Holiday travel in South Florida, keeping your memory sharp, and Las Posadas
Airports in South Florida are already seeing more travelers than they have since the pandemic began. What you need to know before your holiday travel plans. Plus, we hear from a memory champion on how you can keep your mind sharp. And a Latin American Christmas tradition is making a comeback.
On this Thursday, Dec. 16, edition of Sundial:
What do you need to know before taking that trip for Christmas and the new year?
We spoke with a panel of authorities and officials from Miami International Airport (MIA) about the upcoming holiday season. The airport is already breaking records for travelers.
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Zachary Mann is a spokesperson for U.S. Customs and Border Protection, for the state of Florida.
Major Eric Garcia is with the Miami-Dade Police Department's airport district.
Indira Pardillo is a spokesperson for the Miami-Dade Aviation Department.
Dan Ronan is the Federal Security Director for TSA at MIA.
Below are excerpts from the conversation, which have been edited for length and clarity.
WLRN: Each of you, just a brief piece of advice that you would give us as folks are getting ready for this travel season here. Zachary, I'll start with you. For folks that are either leaving the country or they have family coming in — what is something you tell them they need to be thinking about?
MANN: I would say go to CBP.gov and look up the "Know Before You Go" because there's a lot of rules and regulations that, if you're aware of them, will save you a lot of time and prevent any type of headaches. It's not illegal to take money out of the country, you just have to report it. Understand that certain pharmaceuticals you can buy over-the-counter in a foreign country are not allowed here in the United States. Have your medical records in place. And, if you're traveling with high-value items, have proof-of-purchase so that when you return, you know, you can show that it's your merchandise.
And of course, the most important thing is to be polite, be safe, be courteous. Everyone's trying to get home, you know, to visit their friends and family. And we're all in this together as a community, as a nation. So let's work together.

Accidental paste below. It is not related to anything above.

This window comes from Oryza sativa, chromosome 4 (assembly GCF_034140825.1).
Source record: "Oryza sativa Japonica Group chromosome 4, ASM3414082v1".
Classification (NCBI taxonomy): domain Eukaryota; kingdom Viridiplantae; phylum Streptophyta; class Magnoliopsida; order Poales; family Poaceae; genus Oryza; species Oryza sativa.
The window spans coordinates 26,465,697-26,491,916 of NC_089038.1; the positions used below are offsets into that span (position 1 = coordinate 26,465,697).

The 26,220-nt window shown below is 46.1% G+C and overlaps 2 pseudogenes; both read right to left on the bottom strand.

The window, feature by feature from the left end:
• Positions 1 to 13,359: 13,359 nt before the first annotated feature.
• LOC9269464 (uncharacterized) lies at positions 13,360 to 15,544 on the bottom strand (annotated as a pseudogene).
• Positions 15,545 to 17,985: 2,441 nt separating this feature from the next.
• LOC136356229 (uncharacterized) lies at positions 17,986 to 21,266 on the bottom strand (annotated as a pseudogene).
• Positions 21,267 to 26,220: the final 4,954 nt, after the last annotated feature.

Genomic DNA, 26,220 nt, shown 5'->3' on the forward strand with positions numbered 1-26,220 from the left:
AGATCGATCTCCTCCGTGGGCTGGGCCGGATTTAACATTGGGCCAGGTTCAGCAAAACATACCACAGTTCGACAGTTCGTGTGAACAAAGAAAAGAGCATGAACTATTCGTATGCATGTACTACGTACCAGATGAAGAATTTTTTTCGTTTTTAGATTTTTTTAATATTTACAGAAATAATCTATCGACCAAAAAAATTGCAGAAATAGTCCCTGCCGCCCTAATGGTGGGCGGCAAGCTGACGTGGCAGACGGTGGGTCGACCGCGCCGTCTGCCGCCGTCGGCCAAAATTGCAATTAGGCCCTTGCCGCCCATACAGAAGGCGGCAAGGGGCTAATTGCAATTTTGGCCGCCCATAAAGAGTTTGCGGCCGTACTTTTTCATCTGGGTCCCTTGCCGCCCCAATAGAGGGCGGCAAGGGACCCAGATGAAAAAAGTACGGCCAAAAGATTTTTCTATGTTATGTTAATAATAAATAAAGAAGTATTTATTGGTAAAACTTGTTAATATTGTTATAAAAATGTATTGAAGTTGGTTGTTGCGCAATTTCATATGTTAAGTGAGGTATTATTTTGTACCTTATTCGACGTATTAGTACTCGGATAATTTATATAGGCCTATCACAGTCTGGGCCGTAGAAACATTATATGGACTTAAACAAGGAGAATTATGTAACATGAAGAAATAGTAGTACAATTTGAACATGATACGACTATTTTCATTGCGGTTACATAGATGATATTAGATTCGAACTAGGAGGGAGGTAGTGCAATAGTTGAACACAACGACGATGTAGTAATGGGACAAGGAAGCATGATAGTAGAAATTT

Definitely, know as much as you can. Major Garcia, what's something that folks should know as they're coming to MIA?
GARCIA: We ask, is that if you're traveling that you pack a little extra patience. And that you be respectful and follow instructions. And that you double-check your carry-on bags to ensure that you are not carrying any type of prohibited items such as firearms. And that to remain alert. If you see something, say something. And more importantly, have an amazing and fantastic holiday.
Indira, what's something you want to tell travelers before these next couple of weeks?
PARDILLO: Please, and this is supremely important, parking spaces are limited. Travelers should consider drop off options such as ride-share service, taxi or Metro Rail's Orange Line directly to MIA, it runs 10 to 15 minutes. And, please, get tested. Even if you're traveling within the country, get tested before and after for your own safety, and the safety of your friends and family members.
Thank you for reminding us of that. And Dan, finally, you know, just as a reminder to what people should know, especially when they're packing their bags?
RONAN: Pack smart ... make sure that you know what you can bring. TSA.gov also has a "What can I bring?" function on the website. So if you're unsure of what you have, you can type it into the little box there and it'll tell you whether it can go in your carry-on bag or in your checked bag. Make sure you have a mask because a mask is going to be required in the airport and on your aircraft at all times.
And no prohibited items. No guns, no liquids. Liquids, gels, and aerosols above 3.4 ounces are still prohibited — and a liquid gel or aerosol is anything that you can spray, spill, pump or pour. So if you have something that can do that, that's a liquid gel or an aerosol. It cannot be in a container or larger than 3.4 ounces.
Keeping your memory sharp
You know those moments when you’re in a group and you don’t remember someone’s name? It’s tough and can be embarrassing. But, it’s something that you can fix.
“I feel like everybody has some kind of level of photographic memory,” said Nelson Dellis, a memory champion, who is a double alumnus and lecturer in the computer science department at the University of Miami.
He believes anyone can train their memory to be better and even do exceptional tasks like he does.
“Most people with good memories have either trained memories or are inadvertently using techniques that others have to learn about and train.”
Dellis recently broke the world record for arranging a deck of playing cards memorized underwater in two minutes and 22 seconds. He also holds the title prestigious of "Grandmaster of Memory’" — just 154 people in the world can say that.
It all started after he saw his grandmother pass away from Alzheimer's disease.
"I had never really thought much about memory until I saw what was happening to my grandmother," he said. "[It] was kind of life-changing. And it's what got me to say, 'You know what? I need to work on my memory. I need to find a way to make sure that doesn't happen to me.'”
He shared with Sundial some of his tips on how you can keep your memory sharp.
In this episode, we also heard this week’s Latin America report about the Christmas tradition of Las Posadas that’s making a comeback in Homestead. Find more about that story here.